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Tobacco

( Originally Published 1923 )

WHEN a man is an inveterate smoker, his passion for tobacco may obtain sometimes such a hold upon him that it would seem nearly impossible for him to deliver himself from its nefarious influence. This accounts for the fact that when, several centuries ago, the smoking habit was prohibited with heavy punishment and fines, it was found impossible to put a stop to its propagation.

Neither the most severe castigations of the church, nor the legal punishment of years of prison and bodily chastisement, nor even the penalty of death that was inflicted upon smokers in the first years after the introduction of tobacco from America to Europe, were able to deter the ancestors of present-day smokers. They persisted in the habit, and if unable to smoke in public, continued to do so secretly.

It would appear that, at least in the central parts of Europe, the martyr smokers of the sixteenth century have worthy successors, for on a winter journey to Italy and France last year I saw on the way through Austria and Germany a number of people standing for an hour or more in the cold wind and rain in front of the tobacco shops merely in order to obtain a few cigarettes or a handful of tobacco, sometimes consisting simply of beech leaves.

I fear that in the face of such an overpowering habit my admonitions will not be of great avail, and am far from hopeful of complete success, but I would be glad even of the partial success if this lenten sermon were to induce inveterate smokers to a certain degree of moderation, especially in the use of strong tobacco.

It would certainly be going too far to pretend that smoking is harmful to every one, for I know personally of instances of old men in the seventies and even in the eighties, who had been smoking several rather heavy cigars each day for years, and were nevertheless in good health. I have known of the case of a gentleman one hundred years old who was a heavy smoker.

But while smoking even to a rather pronounced degree causes no apparent harm in many persons, there are, on the other hand, not a few persons who suffer injury to their health even from the smoking of small amounts of even light tobacco and whose lives may be considerably shortened by daily smoking. Too often this is, unfortunately, recognized only at a late period, when the symptoms of a dangerous disease, the occurrence and development of which may be very closely related to smoking, viz., arteriosclerosis, are already plainly present.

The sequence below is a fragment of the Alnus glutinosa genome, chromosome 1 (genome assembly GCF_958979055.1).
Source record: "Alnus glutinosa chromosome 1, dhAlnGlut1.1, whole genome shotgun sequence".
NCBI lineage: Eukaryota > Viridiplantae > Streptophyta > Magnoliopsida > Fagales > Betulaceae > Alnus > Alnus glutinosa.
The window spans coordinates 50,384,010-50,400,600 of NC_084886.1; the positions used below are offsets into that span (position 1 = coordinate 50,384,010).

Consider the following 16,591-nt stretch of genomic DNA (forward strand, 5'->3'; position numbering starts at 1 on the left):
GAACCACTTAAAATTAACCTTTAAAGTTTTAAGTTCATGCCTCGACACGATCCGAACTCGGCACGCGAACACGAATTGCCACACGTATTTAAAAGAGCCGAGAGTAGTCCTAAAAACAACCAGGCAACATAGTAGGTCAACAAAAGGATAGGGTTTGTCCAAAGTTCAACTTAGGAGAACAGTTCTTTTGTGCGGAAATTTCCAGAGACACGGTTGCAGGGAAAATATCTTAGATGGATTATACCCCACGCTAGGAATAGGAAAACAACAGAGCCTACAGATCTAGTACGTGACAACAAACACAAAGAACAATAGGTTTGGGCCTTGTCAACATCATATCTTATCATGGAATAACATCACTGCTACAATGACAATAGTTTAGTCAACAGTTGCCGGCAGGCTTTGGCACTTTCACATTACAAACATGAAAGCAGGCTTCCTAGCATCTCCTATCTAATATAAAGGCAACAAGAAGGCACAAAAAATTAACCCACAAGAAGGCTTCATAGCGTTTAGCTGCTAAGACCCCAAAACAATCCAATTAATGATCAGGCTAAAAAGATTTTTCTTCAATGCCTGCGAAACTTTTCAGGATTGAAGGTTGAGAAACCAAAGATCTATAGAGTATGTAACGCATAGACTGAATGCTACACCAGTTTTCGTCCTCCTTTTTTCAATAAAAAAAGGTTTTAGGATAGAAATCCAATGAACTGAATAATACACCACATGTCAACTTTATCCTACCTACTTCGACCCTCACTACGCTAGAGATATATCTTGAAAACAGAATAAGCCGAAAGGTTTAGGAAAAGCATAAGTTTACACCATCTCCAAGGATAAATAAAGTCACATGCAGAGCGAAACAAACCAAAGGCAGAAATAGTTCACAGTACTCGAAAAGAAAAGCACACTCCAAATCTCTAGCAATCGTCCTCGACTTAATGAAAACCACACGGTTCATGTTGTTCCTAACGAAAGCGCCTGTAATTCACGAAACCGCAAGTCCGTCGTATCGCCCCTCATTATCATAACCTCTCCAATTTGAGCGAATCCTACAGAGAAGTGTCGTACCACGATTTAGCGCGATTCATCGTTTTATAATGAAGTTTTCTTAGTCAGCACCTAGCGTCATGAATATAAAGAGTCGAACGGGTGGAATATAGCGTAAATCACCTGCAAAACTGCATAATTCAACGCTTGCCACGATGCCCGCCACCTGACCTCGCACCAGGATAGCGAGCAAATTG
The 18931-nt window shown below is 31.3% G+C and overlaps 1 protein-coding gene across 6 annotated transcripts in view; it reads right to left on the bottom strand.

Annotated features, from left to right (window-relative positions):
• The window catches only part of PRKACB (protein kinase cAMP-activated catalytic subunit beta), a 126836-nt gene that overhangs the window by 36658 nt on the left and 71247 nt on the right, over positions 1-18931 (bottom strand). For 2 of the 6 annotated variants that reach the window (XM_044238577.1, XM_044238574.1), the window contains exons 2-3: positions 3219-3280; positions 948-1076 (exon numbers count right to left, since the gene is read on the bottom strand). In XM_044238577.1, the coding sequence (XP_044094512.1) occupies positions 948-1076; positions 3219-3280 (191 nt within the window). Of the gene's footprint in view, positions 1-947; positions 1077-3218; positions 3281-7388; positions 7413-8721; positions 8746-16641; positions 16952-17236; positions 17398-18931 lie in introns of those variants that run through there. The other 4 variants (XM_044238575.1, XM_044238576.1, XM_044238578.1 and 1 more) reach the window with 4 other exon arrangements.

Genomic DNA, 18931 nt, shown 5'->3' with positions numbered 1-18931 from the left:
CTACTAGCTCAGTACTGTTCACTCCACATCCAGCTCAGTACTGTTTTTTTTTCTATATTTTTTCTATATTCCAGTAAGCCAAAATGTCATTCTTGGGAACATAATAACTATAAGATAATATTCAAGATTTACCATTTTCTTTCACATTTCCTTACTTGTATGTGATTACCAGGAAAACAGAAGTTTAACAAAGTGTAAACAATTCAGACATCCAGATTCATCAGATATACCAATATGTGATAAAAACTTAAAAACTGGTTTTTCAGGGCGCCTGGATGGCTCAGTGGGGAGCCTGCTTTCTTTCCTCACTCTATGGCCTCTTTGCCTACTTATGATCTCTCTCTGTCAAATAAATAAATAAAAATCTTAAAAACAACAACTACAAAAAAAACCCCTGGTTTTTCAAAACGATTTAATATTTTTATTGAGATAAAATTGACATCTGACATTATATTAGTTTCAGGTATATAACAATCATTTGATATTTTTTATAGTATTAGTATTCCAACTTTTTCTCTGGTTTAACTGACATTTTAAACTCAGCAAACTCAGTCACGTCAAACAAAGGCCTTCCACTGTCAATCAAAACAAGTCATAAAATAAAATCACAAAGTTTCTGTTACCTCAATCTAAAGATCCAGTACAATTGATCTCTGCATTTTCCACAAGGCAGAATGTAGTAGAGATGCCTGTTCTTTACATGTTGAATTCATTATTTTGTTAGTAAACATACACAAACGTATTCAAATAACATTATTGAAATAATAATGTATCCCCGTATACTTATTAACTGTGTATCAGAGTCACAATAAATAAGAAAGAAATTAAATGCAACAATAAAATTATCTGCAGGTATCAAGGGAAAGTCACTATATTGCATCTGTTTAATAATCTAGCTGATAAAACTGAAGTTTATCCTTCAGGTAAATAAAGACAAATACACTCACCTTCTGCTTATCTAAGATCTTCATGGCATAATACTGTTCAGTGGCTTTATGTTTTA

Tobacco exerts a very harmful influence upon the condition of the blood-vessels, both in animals according to a series of investigations in them and in man. Perhaps even more than alcohol, it is, next to syphilis, the most frequent cause of arteriosclerosis. The most serious type of this condition, that which involves hardening of the coronary arteries supplying blood to the heart muscle, and which results so exceedingly often in sudden, premature death, is commonest among heavy smokers, particularly if syphilis has previously been present.

In this connection I would like to mention the fact that there are people who, when asked, will admit that ten or twenty years before they had an insignificant lesion, small scratch, or erosion on their organ, but that as nothing further happened they paid no attention to it. Naturally such persons are dumfounded upon learning from the result of the Wassermann blood test that the insignificant sore they had had so many years before meant that they had acquired syphilis.

It is a strange and tragic fact that as a rule it is precisely these light cases, in which syphilis in its earlier stages has led to no manifestations what-ever, that are in many instances the ones most to be feared, for they seem to be predestined to develop the most fatal consequences of syphilis, viz., the serious degenerative changes in the blood-vessels and such terrible diseases of the nervous system and brain as locomotor ataxia and general paralysis of the insane.

Not only the blood-vessels, but even the heart itself, may be harmed by heavy smoking continued for many years, especially if strong tobacco has been used.

Manifestly, there is no sense in delaying a warning to these people against the use of tobacco until it is already too late and they can no longer be saved. Why postpone examination of the heart and blood-vessels until they are suffering from the most characteristic symptoms of advanced arteriosclerosis, together with those ominous attacks of cardiac oppression or angina pectoris? There can be no doubt but that these attacks of angina pectoris these most dreaded manifestations of arteriosclerosis very often appear as the heralds of approaching death. In this I refer, of course, to the attacks of true angina pectoris and not the attacks of pseudo angina which nervous persons sometimes complain of.

Now, what I would suggest to prevent the insidious development of these deplorable cases is that every man before he begins to smoke should be examined by a physician to ascertain whether he is fit to smoke and whether there is anything in the condition of his heart or blood-vessels which would contraindicate his doing so. All persons descendant from families in which disease of the blood-vessels has frequently appeared should be considered unfit. Such persons should likewise be considered unfit for smoking in whom there are found, in addition, irregularities of heart-action, which not infrequently appear rather early in life in the descendants of such families, e.g., irregular pulse, intermittences, a very low or very high pulse rate, etc. Persons thus predisposed to arteriosclerosis can often be recognized from their external appearance.